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Jimmy Howard contract safe call for transitioning Red Wings team

Jimmy Howard is 16-12-4 with a 2.41 GAA and .917 SP this season. (Photo by Michael Martin/NHLI via Getty Images)

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Jimmy Howard is 16-12-4 with a 2.41 GAA and .917 SP this season. (Photo by Michael Martin/NHLI via Getty Images)

"Sometimes, there's a man, well, he's the man for his time and place. He fits right in there. And that's The Dude." – The Big Lebowski

When you enter into a long-term contract with a goalie, you better be sure you know what you’re getting. All you can ask of your netminder is that he’s consistent and stable, giving your team the same chance between the pipes each year.

Jimmy Howard has done that for the Red Wings in three-plus years as their starter and was rewarded with a six-year, $31.8 million deal. That’s an acceptable $5.3 million cap hit for Detroit.

Howard isn’t a household name, nor has he won any awards or led in any major stat categories in his time. But he hasn’t been a liability. When talking about what the Red Wings need to improve to regain their top contender status, goaltending isn’t – and shouldn’t be – the focal point. It’s defense or wondering when and where the new generation of offensive forwards is coming from.

The 29-year-old Syracuse native has done his part while the Red Wings have started to go through this transition. He was fifth in save percentage in 2009-10, 10th in 2011-12 and is 18th this year. (Howard is ranked lower than goalies like Ben Scrivens and Anton Khudobin with fewer games played, because there’s no minimum number of games to qualify for the category in a shortened season, so he’d likely rank higher in a full season.)

Howard did have a blip in 2010-11 when he ranked 33rd in the league with a .908 SP. But even that season he rebounded in the playoffs, posting a .923 SP and getting to Game 7 of the second round.

Even cream-of-the-crop goalies can have down years. But based on their history, they’ve inspired that a bounce-back campaign is pretty much a sure thing. Ryan Miller’s .906 SP in 2007-08 ranked 29th, Niklas Backstrom’s .903 SP in 2009-10 ranked 38th and Carey Price’s .905 in 2008-09 ranked 31st.

The Red Wings have been a stable franchise for more than two decades now, but they’re entering an unstable period when GM Ken Holland will have some tough decisions to make and another opportunity to prove why he’s been regarded as one of the best in his business.

Defense will be an issue for the Red Wings until they get enough depth or acquire that stud No. 1 they missed out on last summer when Ryan Suter landed in Minnesota. Scoring will increasingly become an issue as Henrik Zetterberg and Johan Franzen age, while Pavel Datsyuk’s contract ends next season, amid speculation he might retire. Valtteri Filppula hasn’t become the scorer he was hoped to be, Damien Brunner’s promising run early this season as so far proven to be nothing more than a streak and no one else, at the moment, looks like a surefire superstar.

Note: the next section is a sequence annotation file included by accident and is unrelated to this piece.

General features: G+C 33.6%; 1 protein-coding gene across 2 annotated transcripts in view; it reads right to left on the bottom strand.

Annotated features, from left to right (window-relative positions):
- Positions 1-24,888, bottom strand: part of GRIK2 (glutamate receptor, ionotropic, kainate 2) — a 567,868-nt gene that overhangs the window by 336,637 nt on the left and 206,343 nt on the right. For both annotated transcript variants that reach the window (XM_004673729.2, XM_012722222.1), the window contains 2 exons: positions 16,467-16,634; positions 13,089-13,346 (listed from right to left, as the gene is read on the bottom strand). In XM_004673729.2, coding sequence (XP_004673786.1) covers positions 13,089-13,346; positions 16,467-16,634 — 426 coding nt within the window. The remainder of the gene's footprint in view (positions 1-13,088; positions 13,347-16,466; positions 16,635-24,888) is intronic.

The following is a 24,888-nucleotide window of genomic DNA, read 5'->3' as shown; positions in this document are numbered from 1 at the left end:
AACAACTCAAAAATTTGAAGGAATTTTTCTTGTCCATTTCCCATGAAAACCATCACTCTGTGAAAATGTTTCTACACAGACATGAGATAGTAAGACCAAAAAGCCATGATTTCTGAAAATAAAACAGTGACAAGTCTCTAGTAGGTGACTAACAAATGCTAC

So the surest, most battle-tested and, relatively young asset to move forward with is Howard.

The goalie market will be saturated with options this summer. Roberto Luongo, Jonathan Bernier and perhaps Miller could be had via trade, while Backstrom, Mike Smith and Evgeni Nabokov may be free agents. Plus, there’s the Tim Thomas wild card.

But nothing about those options (the price or even the availability) is known. There’s no guarantee any could be had, let alone the one who tops your wish list. In Howard, the Wings have a proven and known commodity that has established himself as a steady hand in a position where a steady hand is of paramount importance.

Howard will make less against the cap than Luongo, Backstrom, Kiprusoff, Miller, Cam Ward, Ilya Bryzgalov, Price, Jonathan Quick, Kari Lehtonen and a couple others, so it’s hard to argue he’s overpaid, unless his play takes a sudden and shocking turn for the worst. But at the time the deal was signed, it reflects the market well.

A cap hit of $5 million-plus was the going rate for a UFA-to-be like Howard when looking at rough comparisons. If the Wings thought the price were too high, they could have let Howard walk and tested many other options. But that would have been an unnecessary risk when a perfectly legitimate option was already in the organization. The right choice for the Wings was to keep control of their destiny.

Holland did as Holland does and took the smart, measured approach to this contract. The Wings can move forward the next six years and deal with whatever roster transition issues come up knowing what to expect from their last line of defense.

If Howard’s play blows up so bad we look back on this deal and cringe, we shouldn’t forget it was the right call at the right time.

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Rory Boylen is TheHockeyNews.com's web editor. His column appears regularly only on THN.com.

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